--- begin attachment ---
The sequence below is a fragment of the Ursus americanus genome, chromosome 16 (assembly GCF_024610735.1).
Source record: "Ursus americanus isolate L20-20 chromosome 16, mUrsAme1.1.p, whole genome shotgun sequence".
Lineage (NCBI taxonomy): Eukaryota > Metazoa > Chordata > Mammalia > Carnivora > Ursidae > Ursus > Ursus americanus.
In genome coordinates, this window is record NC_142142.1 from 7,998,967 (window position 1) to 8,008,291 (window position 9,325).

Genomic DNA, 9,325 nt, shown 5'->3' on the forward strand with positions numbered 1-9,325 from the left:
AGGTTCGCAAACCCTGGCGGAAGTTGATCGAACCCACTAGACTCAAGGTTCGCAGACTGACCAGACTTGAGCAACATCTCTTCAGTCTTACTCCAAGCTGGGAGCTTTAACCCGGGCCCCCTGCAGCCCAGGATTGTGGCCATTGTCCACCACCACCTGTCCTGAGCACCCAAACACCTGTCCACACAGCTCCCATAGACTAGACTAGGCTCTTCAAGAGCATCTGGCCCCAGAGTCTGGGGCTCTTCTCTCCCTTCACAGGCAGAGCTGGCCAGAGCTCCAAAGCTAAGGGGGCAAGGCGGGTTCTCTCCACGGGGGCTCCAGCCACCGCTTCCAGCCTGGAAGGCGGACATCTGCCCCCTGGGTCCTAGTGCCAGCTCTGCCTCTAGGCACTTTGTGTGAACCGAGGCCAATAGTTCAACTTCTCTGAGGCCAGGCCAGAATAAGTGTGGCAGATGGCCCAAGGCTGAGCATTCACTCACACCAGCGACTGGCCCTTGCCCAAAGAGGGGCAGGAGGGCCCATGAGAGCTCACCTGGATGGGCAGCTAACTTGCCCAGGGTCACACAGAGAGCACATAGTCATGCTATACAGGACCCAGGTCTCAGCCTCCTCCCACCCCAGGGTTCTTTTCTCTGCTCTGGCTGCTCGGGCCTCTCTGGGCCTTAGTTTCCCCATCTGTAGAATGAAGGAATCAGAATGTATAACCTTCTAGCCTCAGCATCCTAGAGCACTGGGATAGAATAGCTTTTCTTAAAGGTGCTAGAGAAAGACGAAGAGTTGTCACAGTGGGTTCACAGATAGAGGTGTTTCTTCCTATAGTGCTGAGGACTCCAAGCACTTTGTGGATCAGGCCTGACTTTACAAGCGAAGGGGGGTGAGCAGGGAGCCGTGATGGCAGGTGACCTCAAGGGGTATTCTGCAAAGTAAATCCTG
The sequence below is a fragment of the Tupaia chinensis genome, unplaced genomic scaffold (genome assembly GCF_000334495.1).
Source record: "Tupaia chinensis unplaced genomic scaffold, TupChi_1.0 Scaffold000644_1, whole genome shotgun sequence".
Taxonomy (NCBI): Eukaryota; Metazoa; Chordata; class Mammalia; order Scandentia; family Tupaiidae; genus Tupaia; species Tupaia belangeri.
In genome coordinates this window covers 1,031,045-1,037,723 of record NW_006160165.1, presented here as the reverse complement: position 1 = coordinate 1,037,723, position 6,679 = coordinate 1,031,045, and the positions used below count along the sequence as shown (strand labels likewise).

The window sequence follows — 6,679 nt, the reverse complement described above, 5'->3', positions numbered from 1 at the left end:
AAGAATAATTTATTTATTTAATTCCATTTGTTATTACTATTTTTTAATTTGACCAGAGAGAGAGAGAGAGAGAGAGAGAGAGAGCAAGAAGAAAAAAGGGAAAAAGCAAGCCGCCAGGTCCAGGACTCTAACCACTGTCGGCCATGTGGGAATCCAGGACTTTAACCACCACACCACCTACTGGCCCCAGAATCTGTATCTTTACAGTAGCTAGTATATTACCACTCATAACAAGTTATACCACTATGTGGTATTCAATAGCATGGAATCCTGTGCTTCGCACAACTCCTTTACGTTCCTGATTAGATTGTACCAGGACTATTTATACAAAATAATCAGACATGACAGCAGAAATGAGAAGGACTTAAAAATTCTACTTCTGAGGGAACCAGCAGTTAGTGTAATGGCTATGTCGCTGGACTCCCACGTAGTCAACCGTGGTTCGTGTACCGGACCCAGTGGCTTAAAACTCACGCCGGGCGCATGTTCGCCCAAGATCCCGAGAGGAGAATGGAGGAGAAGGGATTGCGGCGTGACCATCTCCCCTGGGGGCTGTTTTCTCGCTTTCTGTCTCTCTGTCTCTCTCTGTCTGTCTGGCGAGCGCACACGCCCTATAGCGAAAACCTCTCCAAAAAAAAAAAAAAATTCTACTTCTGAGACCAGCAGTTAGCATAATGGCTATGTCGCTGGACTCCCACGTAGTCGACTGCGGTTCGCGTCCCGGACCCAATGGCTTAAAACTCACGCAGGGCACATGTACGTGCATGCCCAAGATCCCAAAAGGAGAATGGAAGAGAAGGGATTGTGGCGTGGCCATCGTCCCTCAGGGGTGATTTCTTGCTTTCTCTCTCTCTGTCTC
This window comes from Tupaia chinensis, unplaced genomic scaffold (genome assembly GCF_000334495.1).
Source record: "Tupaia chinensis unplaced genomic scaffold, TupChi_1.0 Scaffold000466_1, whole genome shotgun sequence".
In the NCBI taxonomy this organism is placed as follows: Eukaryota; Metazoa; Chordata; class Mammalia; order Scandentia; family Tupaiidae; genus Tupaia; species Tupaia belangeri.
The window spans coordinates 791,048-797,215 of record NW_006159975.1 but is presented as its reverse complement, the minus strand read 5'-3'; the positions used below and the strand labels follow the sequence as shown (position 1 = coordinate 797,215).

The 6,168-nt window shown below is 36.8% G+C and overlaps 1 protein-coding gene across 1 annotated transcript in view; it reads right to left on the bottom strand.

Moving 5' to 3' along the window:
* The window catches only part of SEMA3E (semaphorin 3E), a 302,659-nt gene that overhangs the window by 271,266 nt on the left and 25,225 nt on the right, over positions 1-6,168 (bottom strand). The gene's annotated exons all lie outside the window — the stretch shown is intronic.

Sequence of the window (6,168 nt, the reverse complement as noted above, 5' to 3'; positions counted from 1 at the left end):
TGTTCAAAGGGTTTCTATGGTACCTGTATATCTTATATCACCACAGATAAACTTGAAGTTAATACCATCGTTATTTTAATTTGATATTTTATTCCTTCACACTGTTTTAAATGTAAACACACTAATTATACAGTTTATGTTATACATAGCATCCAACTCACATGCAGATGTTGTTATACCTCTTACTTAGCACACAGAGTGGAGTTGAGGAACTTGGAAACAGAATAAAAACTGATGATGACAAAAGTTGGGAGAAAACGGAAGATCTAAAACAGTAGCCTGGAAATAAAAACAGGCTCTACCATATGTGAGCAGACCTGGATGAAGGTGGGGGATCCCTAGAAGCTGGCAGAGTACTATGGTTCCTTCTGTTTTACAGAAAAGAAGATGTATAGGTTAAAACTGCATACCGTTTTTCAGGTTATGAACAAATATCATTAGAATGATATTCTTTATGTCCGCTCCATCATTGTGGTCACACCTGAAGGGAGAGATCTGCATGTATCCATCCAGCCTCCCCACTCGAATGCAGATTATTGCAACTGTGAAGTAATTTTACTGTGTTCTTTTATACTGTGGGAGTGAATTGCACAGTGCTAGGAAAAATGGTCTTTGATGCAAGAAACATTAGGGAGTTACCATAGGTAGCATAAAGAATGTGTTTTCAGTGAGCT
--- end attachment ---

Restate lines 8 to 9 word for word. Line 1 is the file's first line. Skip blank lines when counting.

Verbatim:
Source record: "Tupaia chinensis unplaced genomic scaffold, TupChi_1.0 Scaffold000644_1, whole genome shotgun sequence".
Taxonomy (NCBI): Eukaryota; Metazoa; Chordata; class Mammalia; order Scandentia; family Tupaiidae; genus Tupaia; species Tupaia belangeri.